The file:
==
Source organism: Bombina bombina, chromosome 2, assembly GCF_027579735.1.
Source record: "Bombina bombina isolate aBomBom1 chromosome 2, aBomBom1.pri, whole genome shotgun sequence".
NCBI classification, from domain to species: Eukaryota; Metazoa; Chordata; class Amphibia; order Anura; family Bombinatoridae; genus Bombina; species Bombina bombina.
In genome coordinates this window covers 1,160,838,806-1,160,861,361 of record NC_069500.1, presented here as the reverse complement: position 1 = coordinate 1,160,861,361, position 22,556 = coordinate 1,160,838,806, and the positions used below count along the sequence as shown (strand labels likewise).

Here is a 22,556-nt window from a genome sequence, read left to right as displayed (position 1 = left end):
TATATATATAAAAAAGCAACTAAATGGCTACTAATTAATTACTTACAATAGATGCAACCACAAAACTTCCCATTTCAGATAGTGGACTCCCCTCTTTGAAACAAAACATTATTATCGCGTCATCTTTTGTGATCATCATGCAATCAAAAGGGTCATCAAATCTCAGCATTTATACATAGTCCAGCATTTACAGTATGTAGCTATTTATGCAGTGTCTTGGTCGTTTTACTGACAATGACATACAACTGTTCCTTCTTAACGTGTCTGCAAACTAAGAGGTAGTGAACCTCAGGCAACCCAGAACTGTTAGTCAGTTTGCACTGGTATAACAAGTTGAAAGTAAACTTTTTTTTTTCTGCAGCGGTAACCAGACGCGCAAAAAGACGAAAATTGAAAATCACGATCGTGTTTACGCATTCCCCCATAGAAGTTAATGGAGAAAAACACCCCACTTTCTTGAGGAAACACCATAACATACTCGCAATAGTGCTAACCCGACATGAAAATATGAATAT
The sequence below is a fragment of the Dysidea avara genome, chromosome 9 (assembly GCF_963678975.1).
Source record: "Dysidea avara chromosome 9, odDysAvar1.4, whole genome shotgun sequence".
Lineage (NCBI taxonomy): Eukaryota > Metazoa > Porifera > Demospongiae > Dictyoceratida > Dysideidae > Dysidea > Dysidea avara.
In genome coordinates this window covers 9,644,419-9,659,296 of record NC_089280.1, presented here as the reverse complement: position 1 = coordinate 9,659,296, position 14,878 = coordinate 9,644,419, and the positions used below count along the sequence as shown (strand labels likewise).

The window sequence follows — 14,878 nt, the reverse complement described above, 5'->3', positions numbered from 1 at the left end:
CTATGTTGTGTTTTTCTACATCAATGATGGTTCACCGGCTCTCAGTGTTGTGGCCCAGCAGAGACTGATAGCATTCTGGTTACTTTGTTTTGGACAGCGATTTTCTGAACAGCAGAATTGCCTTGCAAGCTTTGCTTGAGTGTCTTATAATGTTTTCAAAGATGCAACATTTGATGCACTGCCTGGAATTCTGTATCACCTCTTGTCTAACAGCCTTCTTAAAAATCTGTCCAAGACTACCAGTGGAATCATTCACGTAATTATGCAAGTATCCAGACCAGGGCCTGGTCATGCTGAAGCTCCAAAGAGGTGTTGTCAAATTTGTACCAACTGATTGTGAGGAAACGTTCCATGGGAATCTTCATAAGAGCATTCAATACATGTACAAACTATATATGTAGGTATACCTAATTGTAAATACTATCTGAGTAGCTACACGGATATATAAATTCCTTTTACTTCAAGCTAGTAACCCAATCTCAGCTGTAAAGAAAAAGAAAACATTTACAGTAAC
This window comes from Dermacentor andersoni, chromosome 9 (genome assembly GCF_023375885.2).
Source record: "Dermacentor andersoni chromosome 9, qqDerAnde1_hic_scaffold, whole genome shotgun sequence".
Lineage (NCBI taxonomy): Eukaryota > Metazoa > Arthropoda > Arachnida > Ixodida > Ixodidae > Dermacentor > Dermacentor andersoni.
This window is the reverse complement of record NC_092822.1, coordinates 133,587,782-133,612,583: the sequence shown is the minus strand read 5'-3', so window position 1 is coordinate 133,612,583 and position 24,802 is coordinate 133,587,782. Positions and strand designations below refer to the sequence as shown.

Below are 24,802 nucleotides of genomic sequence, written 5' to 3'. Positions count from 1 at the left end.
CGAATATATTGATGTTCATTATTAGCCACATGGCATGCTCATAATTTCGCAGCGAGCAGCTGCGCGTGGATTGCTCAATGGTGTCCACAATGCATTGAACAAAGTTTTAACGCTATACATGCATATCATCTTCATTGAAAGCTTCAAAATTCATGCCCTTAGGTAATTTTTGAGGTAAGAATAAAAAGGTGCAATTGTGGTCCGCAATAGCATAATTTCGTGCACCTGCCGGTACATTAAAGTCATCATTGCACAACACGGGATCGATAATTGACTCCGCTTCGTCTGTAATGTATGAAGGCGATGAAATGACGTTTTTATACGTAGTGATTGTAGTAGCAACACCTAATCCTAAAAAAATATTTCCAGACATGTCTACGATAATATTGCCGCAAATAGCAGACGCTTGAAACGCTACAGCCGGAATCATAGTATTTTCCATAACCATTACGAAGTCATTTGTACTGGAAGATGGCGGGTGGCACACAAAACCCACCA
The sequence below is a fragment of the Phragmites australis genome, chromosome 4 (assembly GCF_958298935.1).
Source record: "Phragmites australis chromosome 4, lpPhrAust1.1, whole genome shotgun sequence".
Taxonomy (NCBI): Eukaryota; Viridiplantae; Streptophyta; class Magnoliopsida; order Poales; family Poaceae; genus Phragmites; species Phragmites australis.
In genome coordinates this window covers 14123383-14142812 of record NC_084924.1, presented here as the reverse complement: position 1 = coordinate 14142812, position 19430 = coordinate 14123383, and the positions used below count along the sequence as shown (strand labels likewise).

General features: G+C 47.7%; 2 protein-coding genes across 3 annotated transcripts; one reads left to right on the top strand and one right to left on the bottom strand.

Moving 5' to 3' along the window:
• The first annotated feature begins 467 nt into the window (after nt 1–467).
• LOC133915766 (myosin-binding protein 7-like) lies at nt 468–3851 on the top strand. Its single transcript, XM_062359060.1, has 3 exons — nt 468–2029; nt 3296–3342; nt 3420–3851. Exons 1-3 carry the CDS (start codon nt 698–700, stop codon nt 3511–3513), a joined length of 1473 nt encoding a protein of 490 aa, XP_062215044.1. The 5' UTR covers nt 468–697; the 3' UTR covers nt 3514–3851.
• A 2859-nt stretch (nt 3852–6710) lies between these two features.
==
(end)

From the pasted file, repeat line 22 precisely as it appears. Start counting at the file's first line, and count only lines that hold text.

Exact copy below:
In genome coordinates this window covers 14123383-14142812 of record NC_084924.1, presented here as the reverse complement: position 1 = coordinate 14142812, position 19430 = coordinate 14123383, and the positions used below count along the sequence as shown (strand labels likewise).